This colossal head, probably from the cult image of Diana at her temple at Lake Nevi, may have been part of an acrolithic sculpture. The head, arms, and feet were of marble, the body of wood draped with fabric. This arrangement was not only less expensive than a statue entirely of marble, but resembled the chryselephantine statues of more ancient temples. This type of cult image would have possessed life-like movement as the fabric drapery moved with the air currents.
Today, August 13, is the Nemoralia, the major Roman festival honoring Diana. The hunting or killing of any animal was forbidden on this day. Women and slaves were free of their duties, and enjoyed equality with men and masters. Dogs were also honored, and adorned with flower crowns. Worshippers wearing flowers in their hair assembled with torches and candles at Diana’s temple at Lake Nevi. Votive offerings were made of bread or terracotta in the shape of stags, mothers and children, and of body parts in need of healing. Ribbons with written prayers were tied to trees in the sanctuary.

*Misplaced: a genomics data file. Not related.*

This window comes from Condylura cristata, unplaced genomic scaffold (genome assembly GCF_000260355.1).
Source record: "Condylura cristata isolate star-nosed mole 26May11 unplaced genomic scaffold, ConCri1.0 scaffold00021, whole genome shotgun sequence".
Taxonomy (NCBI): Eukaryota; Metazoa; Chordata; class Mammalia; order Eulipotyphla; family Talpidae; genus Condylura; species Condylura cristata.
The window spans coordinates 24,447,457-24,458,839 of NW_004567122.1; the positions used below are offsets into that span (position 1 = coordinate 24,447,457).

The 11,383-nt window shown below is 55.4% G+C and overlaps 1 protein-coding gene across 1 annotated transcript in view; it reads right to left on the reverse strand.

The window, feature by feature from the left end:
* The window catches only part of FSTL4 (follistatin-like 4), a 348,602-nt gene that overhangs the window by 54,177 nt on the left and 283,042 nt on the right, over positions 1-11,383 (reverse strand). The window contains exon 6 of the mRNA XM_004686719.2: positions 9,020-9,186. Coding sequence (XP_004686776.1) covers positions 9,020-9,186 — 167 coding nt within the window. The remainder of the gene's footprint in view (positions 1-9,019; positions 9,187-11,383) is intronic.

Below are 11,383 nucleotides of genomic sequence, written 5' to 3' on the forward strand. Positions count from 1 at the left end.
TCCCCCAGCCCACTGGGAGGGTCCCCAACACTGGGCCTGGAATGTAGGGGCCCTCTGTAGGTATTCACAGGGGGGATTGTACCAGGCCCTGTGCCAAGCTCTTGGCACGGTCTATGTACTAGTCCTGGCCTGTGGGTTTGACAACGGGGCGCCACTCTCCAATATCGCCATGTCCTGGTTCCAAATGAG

This day was also celebrated as the birthday of Diana by members of the College of Antinous and Diana at Lanuvium.
Image: Cult statue head; probably Diana from Nemi Roman, circa 125 BCE. Penn Museum; Philadelphia, USA. March 2011. Ed Trayes Photo Archives at Temple University. Height: 44.7cm/17.59in Width: 28.5cm/11.22in